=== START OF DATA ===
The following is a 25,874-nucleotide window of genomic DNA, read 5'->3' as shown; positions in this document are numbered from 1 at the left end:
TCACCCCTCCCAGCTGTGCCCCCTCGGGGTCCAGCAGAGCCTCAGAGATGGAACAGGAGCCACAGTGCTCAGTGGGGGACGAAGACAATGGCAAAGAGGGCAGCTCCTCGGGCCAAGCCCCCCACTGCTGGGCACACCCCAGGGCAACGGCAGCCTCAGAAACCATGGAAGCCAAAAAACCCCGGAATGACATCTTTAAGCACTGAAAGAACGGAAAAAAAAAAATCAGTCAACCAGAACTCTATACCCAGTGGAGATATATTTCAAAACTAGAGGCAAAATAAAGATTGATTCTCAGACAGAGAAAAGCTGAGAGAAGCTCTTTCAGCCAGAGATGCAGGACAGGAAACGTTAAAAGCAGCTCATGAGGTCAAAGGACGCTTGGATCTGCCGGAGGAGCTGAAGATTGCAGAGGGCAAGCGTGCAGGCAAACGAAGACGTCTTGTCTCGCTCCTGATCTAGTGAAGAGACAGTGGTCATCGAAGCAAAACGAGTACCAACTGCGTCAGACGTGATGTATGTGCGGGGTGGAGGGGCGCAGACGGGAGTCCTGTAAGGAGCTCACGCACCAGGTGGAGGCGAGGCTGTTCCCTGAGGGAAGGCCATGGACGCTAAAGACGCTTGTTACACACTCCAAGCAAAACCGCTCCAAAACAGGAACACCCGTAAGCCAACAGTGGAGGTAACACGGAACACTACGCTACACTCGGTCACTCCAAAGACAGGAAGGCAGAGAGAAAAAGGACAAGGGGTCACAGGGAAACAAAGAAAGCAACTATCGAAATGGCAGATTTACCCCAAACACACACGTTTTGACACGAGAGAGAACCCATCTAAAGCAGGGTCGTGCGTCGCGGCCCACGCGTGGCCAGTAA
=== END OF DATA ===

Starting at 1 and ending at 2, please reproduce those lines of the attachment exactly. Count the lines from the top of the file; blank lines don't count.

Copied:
The following is a 25,874-nucleotide window of genomic DNA, read 5'->3' as shown; positions in this document are numbered from 1 at the left end:
TCACCCCTCCCAGCTGTGCCCCCTCGGGGTCCAGCAGAGCCTCAGAGATGGAACAGGAGCCACAGTGCTCAGTGGGGGACGAAGACAATGGCAAAGAGGGCAGCTCCTCGGGCCAAGCCCCCCACTGCTGGGCACACCCCAGGGCAACGGCAGCCTCAGAAACCATGGAAGCCAAAAAACCCCGGAATGACATCTTTAAGCACTGAAAGAACGGAAAAAAAAAAATCAGTCAACCAGAACTCTATACCCAGTGGAGATATATTTCAAAACTAGAGGCAAAATAAAGATTGATTCTCAGACAGAGAAAAGCTGAGAGAAGCTCTTTCAGCCAGAGATGCAGGACAGGAAACGTTAAAAGCAGCTCATGAGGTCAAAGGACGCTTGGATCTGCCGGAGGAGCTGAAGATTGCAGAGGGCAAGCGTGCAGGCAAACGAAGACGTCTTGTCTCGCTCCTGATCTAGTGAAGAGACAGTGGTCATCGAAGCAAAACGAGTACCAACTGCGTCAGACGTGATGTATGTGCGGGGTGGAGGGGCGCAGACGGGAGTCCTGTAAGGAGCTCACGCACCAGGTGGAGGCGAGGCTGTTCCCTGAGGGAAGGCCATGGACGCTAAAGACGCTTGTTACACACTCCAAGCAAAACCGCTCCAAAACAGGAACACCCGTAAGCCAACAGTGGAGGTAACACGGAACACTACGCTACACTCGGTCACTCCAAAGACAGGAAGGCAGAGAGAAAAAGGACAAGGGGTCACAGGGAAACAAAGAAAGCAACTATCGAAATGGCAGATTTACCCCAAACACACACGTTTTGACACGAGAGAGAACCCATCTAAAGCAGGGTCGTGCGTCGCGGCCCACGCGTGGCCAGTAA